Governor Blunt has proposed a $23 billion budget for the coming year, one-and-a-half billion dollars more than the current budget. The top Democrat in the House isn’t impressed. House Minority Leader Paul LeVota (D-Independence) says it isn’t money well spent.
"He’s spending extra money, but it’s money that he’s saved over the last three years," says LeVota, "He’s spending it this year on programs that we need money to sustain."
LeVota uses the word "sustain" often in an interview with the Missourinet. He claims his concern is that Blunt and Republican legislative leaders will load the budget with new programs, new programs that state government will find difficult to fund in the future. The governor has proposed hefty increases to MO HealthNet, the replacement for Medicaid and proposes considerable spending to begin Insure Missouri, a program he promotes as a way for Missourians to afford their own health insurance. The governor’s office claims Insure Missouri will use $350 million already being spent in the health care system, but it acknowledges the plan could use as much as $46.8 million of general revenue.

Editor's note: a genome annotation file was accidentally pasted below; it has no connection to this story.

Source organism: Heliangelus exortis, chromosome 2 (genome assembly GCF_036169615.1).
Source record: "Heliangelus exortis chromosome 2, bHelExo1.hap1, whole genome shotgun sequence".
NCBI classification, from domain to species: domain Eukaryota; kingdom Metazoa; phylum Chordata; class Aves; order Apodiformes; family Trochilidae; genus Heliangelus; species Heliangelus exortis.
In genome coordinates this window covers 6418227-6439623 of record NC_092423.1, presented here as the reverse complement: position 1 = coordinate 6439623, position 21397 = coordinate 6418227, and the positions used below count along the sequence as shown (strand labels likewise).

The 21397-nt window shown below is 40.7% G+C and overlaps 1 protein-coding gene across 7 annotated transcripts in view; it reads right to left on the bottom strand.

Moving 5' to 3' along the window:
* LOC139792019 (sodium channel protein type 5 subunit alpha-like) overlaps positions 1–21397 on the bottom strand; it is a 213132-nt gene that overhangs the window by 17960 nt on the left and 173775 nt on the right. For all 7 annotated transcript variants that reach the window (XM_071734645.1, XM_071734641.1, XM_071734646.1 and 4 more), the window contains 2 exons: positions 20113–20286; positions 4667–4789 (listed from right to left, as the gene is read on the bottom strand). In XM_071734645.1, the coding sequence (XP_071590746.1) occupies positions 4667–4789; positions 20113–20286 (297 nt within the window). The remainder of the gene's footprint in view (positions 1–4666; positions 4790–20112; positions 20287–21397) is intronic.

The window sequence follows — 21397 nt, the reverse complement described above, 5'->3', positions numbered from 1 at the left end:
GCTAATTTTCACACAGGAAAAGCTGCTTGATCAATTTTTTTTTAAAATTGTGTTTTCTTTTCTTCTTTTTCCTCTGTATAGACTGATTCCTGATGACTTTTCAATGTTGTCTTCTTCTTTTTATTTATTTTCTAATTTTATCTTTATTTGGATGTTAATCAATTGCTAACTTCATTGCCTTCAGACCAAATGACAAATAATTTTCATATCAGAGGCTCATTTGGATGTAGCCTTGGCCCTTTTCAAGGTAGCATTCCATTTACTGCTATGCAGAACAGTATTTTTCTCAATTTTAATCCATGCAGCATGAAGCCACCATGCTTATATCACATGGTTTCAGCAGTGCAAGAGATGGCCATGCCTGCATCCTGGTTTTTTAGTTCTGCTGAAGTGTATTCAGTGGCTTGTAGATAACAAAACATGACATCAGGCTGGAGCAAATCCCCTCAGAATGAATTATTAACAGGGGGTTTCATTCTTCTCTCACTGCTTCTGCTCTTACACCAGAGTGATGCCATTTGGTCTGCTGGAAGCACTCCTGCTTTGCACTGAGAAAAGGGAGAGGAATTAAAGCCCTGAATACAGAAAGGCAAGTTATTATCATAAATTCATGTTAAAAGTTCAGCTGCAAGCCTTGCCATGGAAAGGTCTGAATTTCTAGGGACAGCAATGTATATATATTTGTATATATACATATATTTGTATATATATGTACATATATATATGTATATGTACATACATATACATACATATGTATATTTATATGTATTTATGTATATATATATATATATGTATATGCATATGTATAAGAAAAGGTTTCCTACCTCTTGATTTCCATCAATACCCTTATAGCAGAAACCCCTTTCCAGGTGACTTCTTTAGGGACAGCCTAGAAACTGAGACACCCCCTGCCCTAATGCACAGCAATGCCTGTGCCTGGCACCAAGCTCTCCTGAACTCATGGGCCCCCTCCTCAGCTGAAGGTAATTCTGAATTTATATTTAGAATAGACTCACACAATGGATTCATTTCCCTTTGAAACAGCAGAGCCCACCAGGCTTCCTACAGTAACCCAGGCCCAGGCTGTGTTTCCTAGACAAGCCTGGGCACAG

House Democrats, according to LeVota, simply want the governor to restore the Medicaid cuts he approved in 2005. Those cuts eliminated 90,000 Missourians from Medicaid. Democrats balloon that number to 180,000 in another example of disputed math at the Capitol. LeVota justifies the number by saying that it adds children who could have become eligible for Medicaid the last three years and those who lost at least partial coverage.
Democrats also contend that the cuts have proven unwise fiscally. They claim the state has passed up more than $300 million in federal matching Medicaid funds each of the past three years because of the cust, a total close to $1 billion. LeVota says the Department of Social Services has estimated it would cost $255 million to restore the 2005 Medicaid cuts. LeVota says that is where the governor should start if he wants to increase the state budget.